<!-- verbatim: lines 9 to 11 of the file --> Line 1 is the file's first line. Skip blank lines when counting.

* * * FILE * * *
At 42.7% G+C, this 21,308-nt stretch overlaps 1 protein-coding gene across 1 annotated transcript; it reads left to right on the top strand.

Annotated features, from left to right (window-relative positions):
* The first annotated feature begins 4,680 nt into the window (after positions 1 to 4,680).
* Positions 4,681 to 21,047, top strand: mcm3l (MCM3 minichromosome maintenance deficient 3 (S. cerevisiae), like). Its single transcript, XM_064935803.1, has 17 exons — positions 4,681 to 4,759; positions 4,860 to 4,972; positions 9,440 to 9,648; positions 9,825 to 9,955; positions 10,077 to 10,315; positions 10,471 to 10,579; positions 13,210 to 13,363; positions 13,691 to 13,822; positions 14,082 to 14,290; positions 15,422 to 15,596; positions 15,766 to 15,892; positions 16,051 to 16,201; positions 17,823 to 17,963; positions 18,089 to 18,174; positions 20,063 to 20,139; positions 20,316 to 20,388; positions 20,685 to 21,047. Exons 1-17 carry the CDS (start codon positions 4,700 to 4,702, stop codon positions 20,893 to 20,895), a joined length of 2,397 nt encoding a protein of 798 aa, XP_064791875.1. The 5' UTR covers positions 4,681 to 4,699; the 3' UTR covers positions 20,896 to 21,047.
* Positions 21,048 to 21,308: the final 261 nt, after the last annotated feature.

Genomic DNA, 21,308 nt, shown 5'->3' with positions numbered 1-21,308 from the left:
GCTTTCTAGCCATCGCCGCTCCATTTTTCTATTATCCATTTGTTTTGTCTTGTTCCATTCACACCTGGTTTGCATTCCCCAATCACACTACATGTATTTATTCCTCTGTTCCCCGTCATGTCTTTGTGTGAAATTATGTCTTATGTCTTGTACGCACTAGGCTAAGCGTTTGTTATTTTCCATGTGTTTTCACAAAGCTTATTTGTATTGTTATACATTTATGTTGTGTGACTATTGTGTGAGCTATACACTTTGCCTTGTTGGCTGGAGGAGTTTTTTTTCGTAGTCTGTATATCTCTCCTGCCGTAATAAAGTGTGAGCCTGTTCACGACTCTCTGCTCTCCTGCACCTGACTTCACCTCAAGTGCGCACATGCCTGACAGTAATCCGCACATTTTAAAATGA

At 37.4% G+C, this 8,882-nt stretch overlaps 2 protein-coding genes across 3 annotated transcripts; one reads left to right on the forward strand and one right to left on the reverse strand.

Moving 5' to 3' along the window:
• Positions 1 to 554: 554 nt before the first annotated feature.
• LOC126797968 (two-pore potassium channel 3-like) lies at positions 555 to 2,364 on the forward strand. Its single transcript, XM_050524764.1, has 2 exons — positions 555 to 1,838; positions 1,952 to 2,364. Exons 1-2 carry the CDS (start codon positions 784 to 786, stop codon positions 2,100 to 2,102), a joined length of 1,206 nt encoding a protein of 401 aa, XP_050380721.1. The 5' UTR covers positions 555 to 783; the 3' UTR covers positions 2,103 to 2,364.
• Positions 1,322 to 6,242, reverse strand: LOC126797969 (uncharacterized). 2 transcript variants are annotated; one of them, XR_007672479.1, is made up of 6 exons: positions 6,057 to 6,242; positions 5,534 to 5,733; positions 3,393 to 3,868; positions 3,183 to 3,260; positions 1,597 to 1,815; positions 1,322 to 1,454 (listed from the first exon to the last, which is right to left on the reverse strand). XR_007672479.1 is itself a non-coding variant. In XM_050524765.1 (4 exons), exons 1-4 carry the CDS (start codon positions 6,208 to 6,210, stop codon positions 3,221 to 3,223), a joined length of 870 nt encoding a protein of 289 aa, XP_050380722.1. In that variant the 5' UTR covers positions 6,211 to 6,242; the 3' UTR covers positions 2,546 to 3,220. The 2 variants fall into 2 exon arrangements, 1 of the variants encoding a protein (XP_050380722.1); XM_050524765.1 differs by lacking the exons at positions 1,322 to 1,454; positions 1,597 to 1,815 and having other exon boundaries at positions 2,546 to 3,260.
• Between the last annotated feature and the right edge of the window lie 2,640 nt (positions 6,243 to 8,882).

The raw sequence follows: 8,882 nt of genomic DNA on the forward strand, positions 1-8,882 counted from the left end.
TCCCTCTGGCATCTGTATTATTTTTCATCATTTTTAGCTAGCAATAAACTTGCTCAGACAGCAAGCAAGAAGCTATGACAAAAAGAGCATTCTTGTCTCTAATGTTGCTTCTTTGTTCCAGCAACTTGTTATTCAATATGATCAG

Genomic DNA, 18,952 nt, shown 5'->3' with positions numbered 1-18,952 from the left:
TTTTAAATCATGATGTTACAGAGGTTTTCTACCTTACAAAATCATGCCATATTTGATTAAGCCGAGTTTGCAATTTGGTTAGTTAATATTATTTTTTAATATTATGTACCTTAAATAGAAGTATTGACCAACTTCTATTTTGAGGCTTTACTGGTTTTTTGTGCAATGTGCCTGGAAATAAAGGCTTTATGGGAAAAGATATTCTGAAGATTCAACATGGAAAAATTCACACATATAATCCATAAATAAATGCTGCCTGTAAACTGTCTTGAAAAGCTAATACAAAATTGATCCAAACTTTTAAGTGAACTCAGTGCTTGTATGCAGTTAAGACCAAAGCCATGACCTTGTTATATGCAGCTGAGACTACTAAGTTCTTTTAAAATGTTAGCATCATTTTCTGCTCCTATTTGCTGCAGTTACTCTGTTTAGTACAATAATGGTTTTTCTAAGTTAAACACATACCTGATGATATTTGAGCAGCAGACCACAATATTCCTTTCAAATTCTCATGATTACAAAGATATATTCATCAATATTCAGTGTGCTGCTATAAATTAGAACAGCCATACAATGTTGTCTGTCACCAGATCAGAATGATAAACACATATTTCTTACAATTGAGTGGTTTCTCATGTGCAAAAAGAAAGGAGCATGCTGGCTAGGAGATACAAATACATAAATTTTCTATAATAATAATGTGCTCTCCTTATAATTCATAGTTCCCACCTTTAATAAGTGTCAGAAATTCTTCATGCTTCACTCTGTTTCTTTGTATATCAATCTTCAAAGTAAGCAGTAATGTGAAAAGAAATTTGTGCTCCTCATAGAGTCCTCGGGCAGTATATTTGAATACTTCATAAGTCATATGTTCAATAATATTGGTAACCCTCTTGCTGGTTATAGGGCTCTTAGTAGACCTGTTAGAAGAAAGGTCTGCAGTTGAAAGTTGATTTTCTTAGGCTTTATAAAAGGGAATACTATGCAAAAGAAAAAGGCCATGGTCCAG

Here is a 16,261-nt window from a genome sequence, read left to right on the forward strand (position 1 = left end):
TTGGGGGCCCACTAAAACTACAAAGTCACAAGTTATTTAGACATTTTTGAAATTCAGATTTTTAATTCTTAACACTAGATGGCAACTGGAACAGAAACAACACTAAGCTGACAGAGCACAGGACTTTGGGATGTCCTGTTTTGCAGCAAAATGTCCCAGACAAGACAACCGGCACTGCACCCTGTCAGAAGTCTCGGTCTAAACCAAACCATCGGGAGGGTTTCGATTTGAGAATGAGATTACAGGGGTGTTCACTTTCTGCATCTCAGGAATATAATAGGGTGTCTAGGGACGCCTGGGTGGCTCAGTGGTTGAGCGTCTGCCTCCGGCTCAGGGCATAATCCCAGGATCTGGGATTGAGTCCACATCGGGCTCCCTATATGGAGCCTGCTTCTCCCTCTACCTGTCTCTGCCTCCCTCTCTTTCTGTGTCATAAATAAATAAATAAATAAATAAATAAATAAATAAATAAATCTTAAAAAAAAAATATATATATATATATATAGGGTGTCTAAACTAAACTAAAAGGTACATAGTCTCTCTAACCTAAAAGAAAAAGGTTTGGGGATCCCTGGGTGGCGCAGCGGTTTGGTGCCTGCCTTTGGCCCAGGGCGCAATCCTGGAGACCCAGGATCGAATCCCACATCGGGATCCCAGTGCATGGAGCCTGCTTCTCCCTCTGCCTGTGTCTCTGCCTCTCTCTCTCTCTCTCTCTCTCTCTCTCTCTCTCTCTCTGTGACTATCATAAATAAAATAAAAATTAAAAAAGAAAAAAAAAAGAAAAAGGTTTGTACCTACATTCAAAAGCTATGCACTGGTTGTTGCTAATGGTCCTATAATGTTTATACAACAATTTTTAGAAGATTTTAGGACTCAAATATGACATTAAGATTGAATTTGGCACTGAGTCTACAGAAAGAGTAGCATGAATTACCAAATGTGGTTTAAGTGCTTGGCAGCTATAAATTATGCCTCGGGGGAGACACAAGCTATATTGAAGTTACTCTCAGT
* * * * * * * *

Moving 5' to 3' along the window:
• Positions 1 to 554: 554 nt before the first annotated feature.
• LOC126797968 (two-pore potassium channel 3-like) lies at positions 555 to 2,364 on the forward strand. Its single transcript, XM_050524764.1, has 2 exons — positions 555 to 1,838; positions 1,952 to 2,364. Exons 1-2 carry the CDS (start codon positions 784 to 786, stop codon positions 2,100 to 2,102), a joined length of 1,206 nt encoding a protein of 401 aa, XP_050380721.1. The 5' UTR covers positions 555 to 783; the 3' UTR covers positions 2,103 to 2,364.